RHRJ Certificate Course Requirements
Number of Courses Required: Students must take six sources from across three categories— one foundational course, one transnational/global course, one upper-level course (300 level or above) and three additional courses from any of the below categories.
- No course may satisfy more than one certificate distribution requirement (i.e. one course cannot count as both a foundational AND transnational/global course).
- Courses counted toward satisfaction of campus-based major, minor or another Five College Certificate’s requirements may also be counted toward the RHRJ Certificate.
- Courses may be in-person, on-line, hybrid, taken during any time of year, and must be 3-credits or more
Types of Courses that Count: Courses must be from the approved RHRJ Certificate course list OR be a non-listed course that is approved by the student’s RHRJ Certificate advisor as counting toward the Certificate because the course meets the below category standards. Examples of non-listed courses that may count toward the Certificate with advisor approval:
- Study abroad courses
- Courses from other colleges/universities
- Five College courses that are enhanced with additional RHRJ content / assignments
- Evaluation of Non-Listed Courses: Students should provide their advisor with (1) a short paragraph explaining why they believe the course meets the Certificate requirements and (2) a copy of the syllabus and relevant completed assignments (if possible).
Course Category Descriptions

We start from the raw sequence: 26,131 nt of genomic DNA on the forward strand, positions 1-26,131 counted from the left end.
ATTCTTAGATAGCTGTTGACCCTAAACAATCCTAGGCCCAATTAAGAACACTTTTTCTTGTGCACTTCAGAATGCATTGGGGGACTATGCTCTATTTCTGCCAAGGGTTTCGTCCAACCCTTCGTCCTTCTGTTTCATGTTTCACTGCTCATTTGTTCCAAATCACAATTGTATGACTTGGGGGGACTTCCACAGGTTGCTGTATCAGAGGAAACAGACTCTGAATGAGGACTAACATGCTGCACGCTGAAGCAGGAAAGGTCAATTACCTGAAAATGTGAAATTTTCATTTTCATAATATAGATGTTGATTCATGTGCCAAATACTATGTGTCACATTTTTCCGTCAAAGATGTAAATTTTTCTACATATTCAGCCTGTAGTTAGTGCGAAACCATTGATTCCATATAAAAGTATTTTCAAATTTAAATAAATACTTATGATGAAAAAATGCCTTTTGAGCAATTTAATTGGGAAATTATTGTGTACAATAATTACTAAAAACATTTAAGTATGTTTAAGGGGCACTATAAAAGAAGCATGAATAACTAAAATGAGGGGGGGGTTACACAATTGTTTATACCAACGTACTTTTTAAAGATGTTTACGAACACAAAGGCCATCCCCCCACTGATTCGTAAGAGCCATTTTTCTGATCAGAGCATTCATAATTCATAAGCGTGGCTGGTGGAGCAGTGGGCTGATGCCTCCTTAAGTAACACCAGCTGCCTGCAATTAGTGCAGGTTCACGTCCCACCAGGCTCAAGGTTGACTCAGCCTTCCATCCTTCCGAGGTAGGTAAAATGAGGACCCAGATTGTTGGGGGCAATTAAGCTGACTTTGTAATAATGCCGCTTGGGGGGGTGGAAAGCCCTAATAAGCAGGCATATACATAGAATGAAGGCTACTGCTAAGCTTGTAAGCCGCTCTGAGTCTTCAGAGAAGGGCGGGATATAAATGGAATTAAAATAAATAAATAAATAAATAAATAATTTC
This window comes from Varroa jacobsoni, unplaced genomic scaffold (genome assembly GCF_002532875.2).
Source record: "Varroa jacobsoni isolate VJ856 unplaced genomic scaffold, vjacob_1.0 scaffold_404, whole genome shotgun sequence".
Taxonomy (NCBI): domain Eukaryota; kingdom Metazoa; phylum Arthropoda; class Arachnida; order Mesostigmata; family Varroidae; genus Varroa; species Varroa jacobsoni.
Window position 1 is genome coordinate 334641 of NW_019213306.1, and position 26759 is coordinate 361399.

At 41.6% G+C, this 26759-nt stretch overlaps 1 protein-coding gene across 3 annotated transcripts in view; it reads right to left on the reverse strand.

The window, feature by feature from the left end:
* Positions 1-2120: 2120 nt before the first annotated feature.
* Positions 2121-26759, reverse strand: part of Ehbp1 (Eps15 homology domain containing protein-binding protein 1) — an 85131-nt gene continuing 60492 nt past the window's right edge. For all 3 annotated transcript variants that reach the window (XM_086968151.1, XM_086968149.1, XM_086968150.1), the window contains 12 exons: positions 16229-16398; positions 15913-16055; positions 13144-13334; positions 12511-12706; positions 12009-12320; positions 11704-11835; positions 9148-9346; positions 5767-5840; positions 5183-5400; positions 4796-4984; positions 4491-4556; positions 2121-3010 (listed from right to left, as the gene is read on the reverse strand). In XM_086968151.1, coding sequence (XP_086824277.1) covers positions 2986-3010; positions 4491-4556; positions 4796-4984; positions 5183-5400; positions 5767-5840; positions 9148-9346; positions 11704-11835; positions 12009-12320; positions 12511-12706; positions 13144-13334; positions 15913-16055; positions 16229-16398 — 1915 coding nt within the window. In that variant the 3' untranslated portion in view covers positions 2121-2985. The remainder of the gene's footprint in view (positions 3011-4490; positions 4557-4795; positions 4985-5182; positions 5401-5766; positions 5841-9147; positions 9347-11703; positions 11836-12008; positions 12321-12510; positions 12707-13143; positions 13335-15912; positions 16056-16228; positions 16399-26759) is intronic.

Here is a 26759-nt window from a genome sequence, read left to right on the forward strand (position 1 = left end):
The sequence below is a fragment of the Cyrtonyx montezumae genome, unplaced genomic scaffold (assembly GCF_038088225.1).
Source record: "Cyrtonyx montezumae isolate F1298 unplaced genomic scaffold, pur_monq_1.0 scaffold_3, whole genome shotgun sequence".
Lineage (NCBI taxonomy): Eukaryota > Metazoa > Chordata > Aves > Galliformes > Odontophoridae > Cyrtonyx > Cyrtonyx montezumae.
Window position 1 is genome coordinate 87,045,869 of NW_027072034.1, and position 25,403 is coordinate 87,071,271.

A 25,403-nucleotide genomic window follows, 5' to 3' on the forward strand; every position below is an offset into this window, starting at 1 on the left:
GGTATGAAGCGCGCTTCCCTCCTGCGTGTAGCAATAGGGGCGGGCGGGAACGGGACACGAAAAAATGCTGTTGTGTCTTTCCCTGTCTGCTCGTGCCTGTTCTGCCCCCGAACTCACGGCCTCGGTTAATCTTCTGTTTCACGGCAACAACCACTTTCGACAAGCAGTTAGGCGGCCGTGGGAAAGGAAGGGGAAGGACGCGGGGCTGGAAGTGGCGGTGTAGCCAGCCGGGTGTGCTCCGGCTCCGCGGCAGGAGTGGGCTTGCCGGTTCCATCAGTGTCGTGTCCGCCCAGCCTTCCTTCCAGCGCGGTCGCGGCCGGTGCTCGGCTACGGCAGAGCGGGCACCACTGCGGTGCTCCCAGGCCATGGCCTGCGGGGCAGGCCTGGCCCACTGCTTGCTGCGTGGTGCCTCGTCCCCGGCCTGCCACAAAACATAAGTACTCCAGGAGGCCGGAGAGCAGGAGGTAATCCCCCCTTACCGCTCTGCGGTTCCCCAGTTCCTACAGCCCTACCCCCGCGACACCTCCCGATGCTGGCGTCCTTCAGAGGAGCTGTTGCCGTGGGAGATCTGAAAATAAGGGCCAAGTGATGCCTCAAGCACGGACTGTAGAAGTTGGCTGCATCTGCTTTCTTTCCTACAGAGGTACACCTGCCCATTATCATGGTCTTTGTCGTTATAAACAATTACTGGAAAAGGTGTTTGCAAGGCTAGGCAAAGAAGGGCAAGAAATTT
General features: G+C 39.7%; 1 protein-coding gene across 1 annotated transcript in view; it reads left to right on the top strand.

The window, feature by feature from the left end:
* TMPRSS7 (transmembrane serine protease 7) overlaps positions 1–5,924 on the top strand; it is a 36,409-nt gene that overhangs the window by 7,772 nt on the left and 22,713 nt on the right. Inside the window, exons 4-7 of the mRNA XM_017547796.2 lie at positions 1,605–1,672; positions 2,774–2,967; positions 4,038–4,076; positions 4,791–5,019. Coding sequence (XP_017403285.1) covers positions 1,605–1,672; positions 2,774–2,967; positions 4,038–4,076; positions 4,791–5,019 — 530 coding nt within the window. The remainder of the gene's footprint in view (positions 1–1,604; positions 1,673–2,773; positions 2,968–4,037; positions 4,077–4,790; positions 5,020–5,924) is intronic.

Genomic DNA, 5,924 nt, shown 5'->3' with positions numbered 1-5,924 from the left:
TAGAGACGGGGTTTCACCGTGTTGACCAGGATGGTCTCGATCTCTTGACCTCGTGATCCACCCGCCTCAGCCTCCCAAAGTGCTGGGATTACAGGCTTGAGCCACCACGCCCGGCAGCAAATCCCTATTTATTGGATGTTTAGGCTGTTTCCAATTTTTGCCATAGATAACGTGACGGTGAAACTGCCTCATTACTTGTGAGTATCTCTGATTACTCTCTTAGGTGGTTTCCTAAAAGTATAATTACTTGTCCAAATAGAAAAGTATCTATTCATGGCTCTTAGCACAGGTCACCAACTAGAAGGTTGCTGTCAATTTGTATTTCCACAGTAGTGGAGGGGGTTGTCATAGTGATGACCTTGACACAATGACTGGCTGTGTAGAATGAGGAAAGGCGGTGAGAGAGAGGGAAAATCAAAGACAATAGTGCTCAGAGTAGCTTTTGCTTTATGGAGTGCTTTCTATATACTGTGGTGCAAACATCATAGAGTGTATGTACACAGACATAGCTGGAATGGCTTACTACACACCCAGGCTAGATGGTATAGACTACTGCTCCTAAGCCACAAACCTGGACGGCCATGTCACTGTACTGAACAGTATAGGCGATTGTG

A foundational course has 90–100% reproductive health, rights, and justice content, as reflected in the course title and description. Foundational courses introduce students to reproductive politics, including the reproductive health, rights and justice frameworks; introduce students to thinking intersectionally about reproductive issues, for example, how gender, race, ethnicity, class, sexuality, disability and nationality intersect to shape women’s experiences of reproductive oppression, and their resistance strategies; and teach students to think systemically about reproductive issues, rather than just individually, that is, about the impact of reproductive politics not only on individuals, but also on communities, and how social, economic, legal and political conditions impact reproduction. The material may be covered through any disciplinary or interdisciplinary lens, including history, sociology, legal studies, public policy, women, gender and sexuality studies, political science, journalism, religious studies, American studies, transnational studies, etc.
A transnational/global course has 25% reproductive health, rights, and justice content, as defined above, with a transnational/global (i.e. non-U.S.) focus.
An additional course has 25% reproductive health, rights, and justice content, as defined above.
Note that if you don't see classes from all campuses currently listed, they will appear as the campuses release their course schedules for the semester. The five campuses release their schedules on different dates. Visit this page for specific dates.